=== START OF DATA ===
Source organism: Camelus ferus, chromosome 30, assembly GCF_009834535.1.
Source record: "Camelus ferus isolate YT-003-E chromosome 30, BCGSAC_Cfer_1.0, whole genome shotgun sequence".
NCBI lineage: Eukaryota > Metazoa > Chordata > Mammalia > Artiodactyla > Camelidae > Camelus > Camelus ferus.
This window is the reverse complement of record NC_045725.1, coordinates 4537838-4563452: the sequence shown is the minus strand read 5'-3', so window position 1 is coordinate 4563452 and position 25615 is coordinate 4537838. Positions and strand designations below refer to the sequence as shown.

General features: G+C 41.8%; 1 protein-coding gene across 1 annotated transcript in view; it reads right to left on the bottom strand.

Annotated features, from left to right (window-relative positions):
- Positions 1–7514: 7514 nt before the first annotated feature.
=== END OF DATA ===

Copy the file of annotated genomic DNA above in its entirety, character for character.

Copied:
Source organism: Camelus ferus, chromosome 30, assembly GCF_009834535.1.
Source record: "Camelus ferus isolate YT-003-E chromosome 30, BCGSAC_Cfer_1.0, whole genome shotgun sequence".
NCBI lineage: Eukaryota > Metazoa > Chordata > Mammalia > Artiodactyla > Camelidae > Camelus > Camelus ferus.
This window is the reverse complement of record NC_045725.1, coordinates 4537838-4563452: the sequence shown is the minus strand read 5'-3', so window position 1 is coordinate 4563452 and position 25615 is coordinate 4537838. Positions and strand designations below refer to the sequence as shown.

General features: G+C 41.8%; 1 protein-coding gene across 1 annotated transcript in view; it reads right to left on the bottom strand.

Annotated features, from left to right (window-relative positions):
- Positions 1–7514: 7514 nt before the first annotated feature.